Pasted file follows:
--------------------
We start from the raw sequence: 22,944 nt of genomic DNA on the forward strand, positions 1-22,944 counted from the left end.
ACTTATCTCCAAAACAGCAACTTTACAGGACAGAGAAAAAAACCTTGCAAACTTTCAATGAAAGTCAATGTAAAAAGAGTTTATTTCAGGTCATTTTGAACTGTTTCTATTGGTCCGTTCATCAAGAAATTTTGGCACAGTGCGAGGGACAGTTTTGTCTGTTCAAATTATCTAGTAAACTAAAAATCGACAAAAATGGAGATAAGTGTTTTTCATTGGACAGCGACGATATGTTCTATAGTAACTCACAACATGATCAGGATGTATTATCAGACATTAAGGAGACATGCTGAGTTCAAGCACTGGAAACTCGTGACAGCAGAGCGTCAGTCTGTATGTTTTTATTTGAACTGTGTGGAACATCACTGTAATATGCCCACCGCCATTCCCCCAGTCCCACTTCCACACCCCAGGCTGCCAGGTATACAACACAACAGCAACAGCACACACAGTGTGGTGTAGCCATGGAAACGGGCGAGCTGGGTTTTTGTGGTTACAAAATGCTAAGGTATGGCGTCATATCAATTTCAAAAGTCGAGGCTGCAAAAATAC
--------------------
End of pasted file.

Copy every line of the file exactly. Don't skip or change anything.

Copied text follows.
We start from the raw sequence: 22,944 nt of genomic DNA on the forward strand, positions 1-22,944 counted from the left end.
ACTTATCTCCAAAACAGCAACTTTACAGGACAGAGAAAAAAACCTTGCAAACTTTCAATGAAAGTCAATGTAAAAAGAGTTTATTTCAGGTCATTTTGAACTGTTTCTATTGGTCCGTTCATCAAGAAATTTTGGCACAGTGCGAGGGACAGTTTTGTCTGTTCAAATTATCTAGTAAACTAAAAATCGACAAAAATGGAGATAAGTGTTTTTCATTGGACAGCGACGATATGTTCTATAGTAACTCACAACATGATCAGGATGTATTATCAGACATTAAGGAGACATGCTGAGTTCAAGCACTGGAAACTCGTGACAGCAGAGCGTCAGTCTGTATGTTTTTATTTGAACTGTGTGGAACATCACTGTAATATGCCCACCGCCATTCCCCCAGTCCCACTTCCACACCCCAGGCTGCCAGGTATACAACACAACAGCAACAGCACACACAGTGTGGTGTAGCCATGGAAACGGGCGAGCTGGGTTTTTGTGGTTACAAAATGCTAAGGTATGGCGTCATATCAATTTCAAAAGTCGAGGCTGCAAAAATAC